E_{0}q^{3} + ……. + E_{0}q^{n-1})

Pq - P = E_{0}q^{n} – E_{0}

P (q – 1) = E_{0} (q^{n} – 1)

P = E_{0} (q^{n} – 1) / (q – 1)

Hence the sum of n terms of the geometric sequence is

P = E_{0} (q^{n} – 1) / (q – 1)

P/E_{0} = (q^{n} – 1) / (q – 1)

Now, we calculate n, which is the Potential Payback Period (PPP), and P is the current share price.

E_{0} is earnings per share in the current year.

P/E_{0} is the price–earnings ratio (PER), which we name X.

X = (q^{n} – 1) / (q – 1)

q^{n} – 1 = X (q – 1)

q^{n} = X (q – 1) + 1

Log q^{n} = Log [X (q – 1) + 1]

n Log q = Log [X (q – 1) + 1]

n = Log [X (q – 1) + 1] / Log q [C]

In our sequence of future earnings per share, if g is the annual earnings growth rate, then the common ratio q of
geometric progression is q = 1 + g, based on the compound interest formula.

On the right side of equation [C], (q – 1) = 1 + g – 1 = g.

Noting that n is the Potential Payback Period (PPP), X is the PE Ratio or PER, q – 1 = g
and q = g + 1, we derive, from [C]

By adjusting the PE Ratio to rigorously incorporate earnings growth, PPP allows for more meaningful stock
comparisons.

PPP is viewed in the same way as the PE Ratio, meaning that the smaller the value of the metric, the more
attractive the stock, all else being the same.

Variation of PPP with PE Ratio

The higher the earnings growth rate “g”, the shorter the PPP, which varies with respect to the PE Ratio in a
pattern as shown in the following graph.

Graph : Variation of PPP with PE Ratio

When g = r = 0% (no profit growth, no inflation and no discounting requirement), PPP = PE Ratio. The curves of PPP
and
PE Ratio overlap and
correspond to the bisector.

As we will see later on, the same case where PPP = PE Ratio occurs whenever the nominal profit growth rate "g" is
equal
to
their
discount rate "r", that is when profits remain constant in present value. But these cases where PPP and PE Ratio
overlap are exceptional.

In the general case where "g" is different from "r" (g ≠ r), the curve of PPP falls below the bisector (PPP < PE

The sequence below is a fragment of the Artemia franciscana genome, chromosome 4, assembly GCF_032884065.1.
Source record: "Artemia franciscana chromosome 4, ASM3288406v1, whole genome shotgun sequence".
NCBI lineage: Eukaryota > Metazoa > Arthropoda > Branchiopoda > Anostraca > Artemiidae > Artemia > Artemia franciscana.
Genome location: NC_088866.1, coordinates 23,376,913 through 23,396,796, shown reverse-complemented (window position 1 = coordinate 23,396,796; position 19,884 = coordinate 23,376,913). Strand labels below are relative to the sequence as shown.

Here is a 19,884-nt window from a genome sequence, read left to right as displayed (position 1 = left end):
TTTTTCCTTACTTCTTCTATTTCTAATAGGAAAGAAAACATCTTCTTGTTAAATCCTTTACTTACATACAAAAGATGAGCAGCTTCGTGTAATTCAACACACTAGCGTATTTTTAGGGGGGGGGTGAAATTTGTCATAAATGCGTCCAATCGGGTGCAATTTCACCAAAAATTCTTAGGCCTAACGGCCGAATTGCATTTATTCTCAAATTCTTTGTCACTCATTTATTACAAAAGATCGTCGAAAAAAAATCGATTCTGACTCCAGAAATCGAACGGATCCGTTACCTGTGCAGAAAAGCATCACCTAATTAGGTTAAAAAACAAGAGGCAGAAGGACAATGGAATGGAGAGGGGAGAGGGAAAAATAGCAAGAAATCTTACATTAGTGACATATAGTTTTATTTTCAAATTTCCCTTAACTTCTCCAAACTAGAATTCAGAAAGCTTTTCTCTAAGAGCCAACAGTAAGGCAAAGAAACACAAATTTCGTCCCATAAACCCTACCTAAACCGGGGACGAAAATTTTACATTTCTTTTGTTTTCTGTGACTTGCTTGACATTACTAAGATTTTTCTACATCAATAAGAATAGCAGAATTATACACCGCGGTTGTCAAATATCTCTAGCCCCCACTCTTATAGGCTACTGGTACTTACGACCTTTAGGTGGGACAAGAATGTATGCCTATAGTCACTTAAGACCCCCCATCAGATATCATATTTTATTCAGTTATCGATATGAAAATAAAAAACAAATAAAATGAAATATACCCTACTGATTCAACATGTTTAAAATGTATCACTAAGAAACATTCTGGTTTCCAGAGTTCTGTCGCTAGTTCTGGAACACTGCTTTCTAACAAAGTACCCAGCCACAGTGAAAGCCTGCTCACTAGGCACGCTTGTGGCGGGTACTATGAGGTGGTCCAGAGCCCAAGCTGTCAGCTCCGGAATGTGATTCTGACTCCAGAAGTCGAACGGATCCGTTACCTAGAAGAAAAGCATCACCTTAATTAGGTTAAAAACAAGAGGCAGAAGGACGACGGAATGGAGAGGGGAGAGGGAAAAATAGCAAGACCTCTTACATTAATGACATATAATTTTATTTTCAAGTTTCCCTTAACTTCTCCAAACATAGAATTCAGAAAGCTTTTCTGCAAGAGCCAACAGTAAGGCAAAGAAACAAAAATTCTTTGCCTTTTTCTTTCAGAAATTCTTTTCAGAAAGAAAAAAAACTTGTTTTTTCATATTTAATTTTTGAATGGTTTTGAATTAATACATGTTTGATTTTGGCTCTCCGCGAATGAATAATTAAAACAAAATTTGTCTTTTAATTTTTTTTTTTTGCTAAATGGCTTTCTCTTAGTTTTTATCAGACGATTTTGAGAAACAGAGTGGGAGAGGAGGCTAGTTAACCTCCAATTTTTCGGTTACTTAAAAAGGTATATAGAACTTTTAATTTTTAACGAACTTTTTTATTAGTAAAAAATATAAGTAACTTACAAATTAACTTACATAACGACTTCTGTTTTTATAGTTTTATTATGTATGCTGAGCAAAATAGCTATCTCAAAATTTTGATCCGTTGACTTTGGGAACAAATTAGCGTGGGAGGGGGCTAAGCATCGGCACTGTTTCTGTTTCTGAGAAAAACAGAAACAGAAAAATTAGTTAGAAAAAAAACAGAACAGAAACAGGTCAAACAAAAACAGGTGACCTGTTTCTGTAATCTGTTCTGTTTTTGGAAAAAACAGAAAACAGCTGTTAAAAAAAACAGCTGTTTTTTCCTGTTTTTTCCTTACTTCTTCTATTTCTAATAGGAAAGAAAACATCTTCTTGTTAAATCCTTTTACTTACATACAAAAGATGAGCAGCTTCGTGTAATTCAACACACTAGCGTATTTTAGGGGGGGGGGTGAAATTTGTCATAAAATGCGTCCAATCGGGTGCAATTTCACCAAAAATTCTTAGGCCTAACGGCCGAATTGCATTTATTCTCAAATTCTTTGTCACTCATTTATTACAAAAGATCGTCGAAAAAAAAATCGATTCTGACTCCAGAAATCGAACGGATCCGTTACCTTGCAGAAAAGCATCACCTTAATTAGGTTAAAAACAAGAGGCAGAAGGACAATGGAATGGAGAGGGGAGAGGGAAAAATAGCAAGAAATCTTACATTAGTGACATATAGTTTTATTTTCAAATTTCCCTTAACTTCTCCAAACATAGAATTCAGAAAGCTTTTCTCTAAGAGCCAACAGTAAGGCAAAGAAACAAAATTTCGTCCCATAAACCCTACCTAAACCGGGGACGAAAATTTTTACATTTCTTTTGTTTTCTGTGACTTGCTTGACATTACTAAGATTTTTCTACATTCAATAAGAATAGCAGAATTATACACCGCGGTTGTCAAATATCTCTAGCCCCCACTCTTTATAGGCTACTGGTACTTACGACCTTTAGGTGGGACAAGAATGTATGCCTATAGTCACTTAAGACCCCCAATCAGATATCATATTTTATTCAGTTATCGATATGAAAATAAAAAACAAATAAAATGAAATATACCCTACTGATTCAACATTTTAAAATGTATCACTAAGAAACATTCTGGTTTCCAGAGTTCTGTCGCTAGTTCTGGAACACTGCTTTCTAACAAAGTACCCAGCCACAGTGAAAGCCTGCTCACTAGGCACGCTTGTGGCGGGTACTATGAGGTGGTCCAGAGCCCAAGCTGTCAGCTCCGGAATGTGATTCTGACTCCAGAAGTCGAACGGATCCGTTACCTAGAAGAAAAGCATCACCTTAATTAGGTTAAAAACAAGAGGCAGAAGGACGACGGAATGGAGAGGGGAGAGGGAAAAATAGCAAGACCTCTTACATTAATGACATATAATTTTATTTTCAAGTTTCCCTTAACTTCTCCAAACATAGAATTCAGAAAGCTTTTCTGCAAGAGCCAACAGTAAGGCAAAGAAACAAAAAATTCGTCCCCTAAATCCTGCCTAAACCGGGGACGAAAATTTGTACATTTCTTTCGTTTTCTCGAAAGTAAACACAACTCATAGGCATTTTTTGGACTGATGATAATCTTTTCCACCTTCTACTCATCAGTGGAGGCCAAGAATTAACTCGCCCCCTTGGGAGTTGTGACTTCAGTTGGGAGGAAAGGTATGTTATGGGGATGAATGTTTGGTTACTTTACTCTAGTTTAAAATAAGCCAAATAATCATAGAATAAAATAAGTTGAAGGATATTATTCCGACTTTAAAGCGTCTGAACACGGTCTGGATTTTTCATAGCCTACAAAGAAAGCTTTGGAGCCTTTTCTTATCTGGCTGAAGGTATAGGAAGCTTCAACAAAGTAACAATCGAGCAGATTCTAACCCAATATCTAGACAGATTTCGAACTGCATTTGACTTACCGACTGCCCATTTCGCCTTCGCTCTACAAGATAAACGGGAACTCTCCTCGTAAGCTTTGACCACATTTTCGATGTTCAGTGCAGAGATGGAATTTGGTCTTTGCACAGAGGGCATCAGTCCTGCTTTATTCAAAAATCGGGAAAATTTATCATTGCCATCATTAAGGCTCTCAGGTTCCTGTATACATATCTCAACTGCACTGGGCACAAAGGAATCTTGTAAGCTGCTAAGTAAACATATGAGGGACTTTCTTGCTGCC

Ratio) when the profit growth rate "g" is higher than the discount rate "r" (g> r). PPP decreases more rapidly
relative
to PE Ratio as the profit growth rate "g" accelerates (from 0% to 30% per year in our example).

The PE Ratio is a special case of PPP, when there is no growth in earnings (and no discounting requirement).
As explained in an *Investopedia*
article entitled, “What Is the Price-to-Earnings (P/E) Ratio?”, “Simply put, a PE ratio of
15
would mean that the current market value of the company is equal to 15 times its annual earnings. Put
literally,
if you were to hypothetically buy 100% of the company’s shares, it would take 15 years for you to earn back
your
initial investment through the company’s ongoing profits, assuming the company never grew.” In this specific
case, g = 0% and PPP = P/E Ratio, as represented by the bisector in the graph above.

Because we must reject the unrealistic “0 growth” assumption, we have to factor in the earnings growth rate
“g”
as in PPP formula [1].

For example, if g = 8 (percent per year), the PPP would amount to 10.24 (down from 15
if g = 0). Instant calculations of the PPP can be performed at
https://stockinternalrateofreturn.com/instant_calculations.html

PPP’s sensitivity to the earnings growth rate, "g"

The stock market is highly sensitive to changes in expected earnings growth rates. It is not the growth rate
or
speed itself (concept of "first derivative" in physics), but its acceleration or deceleration (concept of
"second derivative") which matters the most.

This explains why stock prices can be sensitive to quarterly earnings revisions, which, through extrapolation,
can result in revisions in earnings growth rates over a period well beyond the quarters in question.